Regan Smith found out Friday night that he will be competing in the Daytona 500 on Sunday, replacing Kurt Busch. Smith led Saturday’s XFINITY race twice for 16 laps before barrel rolling on the front straight during the first of two big crashes during the race. Smith is one of the preseason favorites for the title in the series but his misfortune Saturday has him 37 points behind the leader of the point standings after just one race of the 2015 season.
Until the SAFER barrier discussion on Saturday night following Kyle Busch’s injury, the hot topic of the weekend has been qualifying. Saturday was the latest in a string of silliness on the race track, or more accurately the pit lane, during restrictor plate qualifying. Cars parked on pit road, waiting for one or two hot laps to try and make their way into the field instead of making multiple passes during ‘knockout’ qualifying has reduced the process to a farce. Whether the answer is single car qualifying or European style qualifying, or just a pill draw, is yet to be determined. One thing is for sure, the fiasco that is currently taking place does not work.
15 years after Dale Earnhardt’s death was the impetus for the installation of SAFER barriers throughout the racing world, there are still places that are unprotected by the steel and foam energy reduction walls. Kyle Busch found the inside wall at the end of the front straight at Daytona on Saturday evening and the result is a compound fracture of the right leg and an extended period outside the car for one of NASCAR’s stars. Busch was involved in the final big wreck of the day and the impact with the inside wall crushed the front of his car. Busch climbed from his car after the incident but fell to the ground and quickly pointed to his leg. He was put in an inflatable cast before being loaded on a stretched and transported to Halifax Health Medical Center.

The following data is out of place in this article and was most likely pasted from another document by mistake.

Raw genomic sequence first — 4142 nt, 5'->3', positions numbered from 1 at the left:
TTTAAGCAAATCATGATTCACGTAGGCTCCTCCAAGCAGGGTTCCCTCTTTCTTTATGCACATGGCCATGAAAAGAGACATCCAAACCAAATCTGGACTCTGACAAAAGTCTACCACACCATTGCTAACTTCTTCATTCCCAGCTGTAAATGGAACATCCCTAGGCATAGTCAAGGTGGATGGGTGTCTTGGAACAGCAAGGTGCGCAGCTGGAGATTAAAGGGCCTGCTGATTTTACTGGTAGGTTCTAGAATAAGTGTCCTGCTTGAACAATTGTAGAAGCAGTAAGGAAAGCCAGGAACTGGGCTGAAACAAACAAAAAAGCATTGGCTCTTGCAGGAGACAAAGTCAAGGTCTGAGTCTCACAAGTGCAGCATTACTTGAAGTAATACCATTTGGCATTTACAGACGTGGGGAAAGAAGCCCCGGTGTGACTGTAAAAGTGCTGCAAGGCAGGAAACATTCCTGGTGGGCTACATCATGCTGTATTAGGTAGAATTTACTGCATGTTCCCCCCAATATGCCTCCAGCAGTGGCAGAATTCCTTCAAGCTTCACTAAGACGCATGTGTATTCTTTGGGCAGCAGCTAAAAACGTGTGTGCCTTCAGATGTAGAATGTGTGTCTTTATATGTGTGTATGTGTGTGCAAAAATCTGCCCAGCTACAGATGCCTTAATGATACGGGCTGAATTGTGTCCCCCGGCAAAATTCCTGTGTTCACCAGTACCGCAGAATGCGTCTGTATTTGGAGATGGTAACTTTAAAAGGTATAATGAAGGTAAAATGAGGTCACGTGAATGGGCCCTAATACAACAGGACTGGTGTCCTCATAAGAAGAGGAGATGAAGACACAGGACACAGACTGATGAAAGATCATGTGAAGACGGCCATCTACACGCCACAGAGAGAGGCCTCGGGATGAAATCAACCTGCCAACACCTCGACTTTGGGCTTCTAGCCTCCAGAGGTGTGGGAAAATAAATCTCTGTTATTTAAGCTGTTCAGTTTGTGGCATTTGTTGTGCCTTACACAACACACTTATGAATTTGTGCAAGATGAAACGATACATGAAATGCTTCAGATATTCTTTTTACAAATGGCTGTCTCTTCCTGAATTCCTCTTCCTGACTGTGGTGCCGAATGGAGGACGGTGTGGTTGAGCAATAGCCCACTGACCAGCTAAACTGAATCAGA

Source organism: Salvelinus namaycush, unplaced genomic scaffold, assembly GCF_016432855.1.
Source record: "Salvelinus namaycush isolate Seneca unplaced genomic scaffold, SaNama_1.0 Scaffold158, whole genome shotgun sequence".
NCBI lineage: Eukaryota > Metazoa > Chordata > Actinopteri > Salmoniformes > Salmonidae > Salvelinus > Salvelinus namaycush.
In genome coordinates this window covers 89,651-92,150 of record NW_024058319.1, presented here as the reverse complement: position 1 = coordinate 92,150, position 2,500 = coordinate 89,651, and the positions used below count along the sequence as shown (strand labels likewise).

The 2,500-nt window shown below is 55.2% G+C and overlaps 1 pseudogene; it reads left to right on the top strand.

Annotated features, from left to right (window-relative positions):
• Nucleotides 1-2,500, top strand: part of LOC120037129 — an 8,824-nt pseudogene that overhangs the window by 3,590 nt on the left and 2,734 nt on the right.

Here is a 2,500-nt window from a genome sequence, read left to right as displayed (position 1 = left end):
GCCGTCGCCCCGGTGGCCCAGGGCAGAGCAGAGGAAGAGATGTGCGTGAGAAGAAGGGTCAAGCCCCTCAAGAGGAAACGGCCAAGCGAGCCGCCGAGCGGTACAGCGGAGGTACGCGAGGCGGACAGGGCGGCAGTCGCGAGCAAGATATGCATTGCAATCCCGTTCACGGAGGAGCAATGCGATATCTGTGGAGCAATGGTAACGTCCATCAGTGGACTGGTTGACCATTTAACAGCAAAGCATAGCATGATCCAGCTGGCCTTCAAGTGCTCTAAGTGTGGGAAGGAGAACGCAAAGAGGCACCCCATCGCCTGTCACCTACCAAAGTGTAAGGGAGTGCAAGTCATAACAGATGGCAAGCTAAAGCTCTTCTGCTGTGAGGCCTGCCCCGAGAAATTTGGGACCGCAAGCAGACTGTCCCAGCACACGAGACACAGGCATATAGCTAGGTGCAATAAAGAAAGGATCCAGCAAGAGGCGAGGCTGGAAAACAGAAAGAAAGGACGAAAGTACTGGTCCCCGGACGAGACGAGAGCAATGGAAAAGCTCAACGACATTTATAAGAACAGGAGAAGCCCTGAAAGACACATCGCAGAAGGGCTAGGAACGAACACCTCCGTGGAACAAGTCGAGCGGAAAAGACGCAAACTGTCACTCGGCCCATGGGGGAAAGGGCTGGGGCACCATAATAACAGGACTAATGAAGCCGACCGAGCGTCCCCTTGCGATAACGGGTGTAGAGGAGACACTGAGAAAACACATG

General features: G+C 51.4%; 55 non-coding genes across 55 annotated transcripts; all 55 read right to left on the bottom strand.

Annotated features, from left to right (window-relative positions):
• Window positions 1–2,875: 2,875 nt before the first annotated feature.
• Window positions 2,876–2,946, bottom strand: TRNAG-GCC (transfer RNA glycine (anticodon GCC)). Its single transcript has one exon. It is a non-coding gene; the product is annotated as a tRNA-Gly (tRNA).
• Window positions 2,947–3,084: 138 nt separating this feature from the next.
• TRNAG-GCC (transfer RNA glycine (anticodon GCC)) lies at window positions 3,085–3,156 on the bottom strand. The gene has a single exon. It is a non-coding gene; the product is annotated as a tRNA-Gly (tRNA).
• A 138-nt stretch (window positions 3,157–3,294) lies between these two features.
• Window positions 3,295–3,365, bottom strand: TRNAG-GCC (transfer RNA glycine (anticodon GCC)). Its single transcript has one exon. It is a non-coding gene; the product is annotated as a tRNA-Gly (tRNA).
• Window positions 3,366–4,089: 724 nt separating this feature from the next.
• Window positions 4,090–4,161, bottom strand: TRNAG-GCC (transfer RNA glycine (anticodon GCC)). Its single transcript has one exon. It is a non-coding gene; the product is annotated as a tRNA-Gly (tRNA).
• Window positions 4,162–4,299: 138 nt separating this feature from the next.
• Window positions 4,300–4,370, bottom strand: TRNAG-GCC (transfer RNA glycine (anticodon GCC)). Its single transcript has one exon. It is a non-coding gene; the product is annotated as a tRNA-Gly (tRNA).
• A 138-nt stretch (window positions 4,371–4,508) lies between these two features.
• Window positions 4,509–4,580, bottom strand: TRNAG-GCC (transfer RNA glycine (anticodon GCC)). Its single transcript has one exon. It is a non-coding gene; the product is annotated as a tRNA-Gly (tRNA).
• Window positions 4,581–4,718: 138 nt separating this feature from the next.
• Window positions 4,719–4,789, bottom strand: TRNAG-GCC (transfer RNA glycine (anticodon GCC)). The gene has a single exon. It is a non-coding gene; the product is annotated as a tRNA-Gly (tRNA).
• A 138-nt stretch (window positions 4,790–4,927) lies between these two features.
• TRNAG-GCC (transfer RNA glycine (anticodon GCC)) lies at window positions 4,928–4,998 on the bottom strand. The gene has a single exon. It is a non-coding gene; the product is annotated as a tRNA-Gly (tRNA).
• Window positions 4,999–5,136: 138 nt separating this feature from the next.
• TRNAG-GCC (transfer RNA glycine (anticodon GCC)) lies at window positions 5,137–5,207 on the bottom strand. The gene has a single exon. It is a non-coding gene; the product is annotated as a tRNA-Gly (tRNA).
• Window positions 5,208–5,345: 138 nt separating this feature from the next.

After the first multi-car wreck on Saturday the field was stopped on the back straight for a red flag. As the front of the field had stopped on the track, Mike Wallace approached from mid-pack and failed to stop in a timely manner. As a result he locked up his brakes and slammed hard into the back of Austin Dillon’s parked car, damaging both vehicles. Dillon’s damage was mostly cosmetic while Wallace’s left front was significantly misshapen for the final 25 laps of the event.
Underdog Performers of the Race
Mike Harmon is most famous for destroying a car at Bristol and being blamed for stealing a race hauler from Jennifer Jo Cobb. Saturday Harmon put his No. 74 Dodge into the second round of qualifying for the Alert Today Florida 300 and ended up the race with a 24th place finish. While that might not sound all that impressive, for a driver who finished above 30th just three times in 2014 and didn’t finish higher than 28th in the 16 races he competed, it is a quality effort.
Mario Gosselin started Saturday’s race in 37th place. He avoided the mayhem and soldiered home to a 15th place finish. Gosselin has competed in four XFINITY races since 1998 and this week’s result was his best finish of his career in the series.
Double Duty Interlopers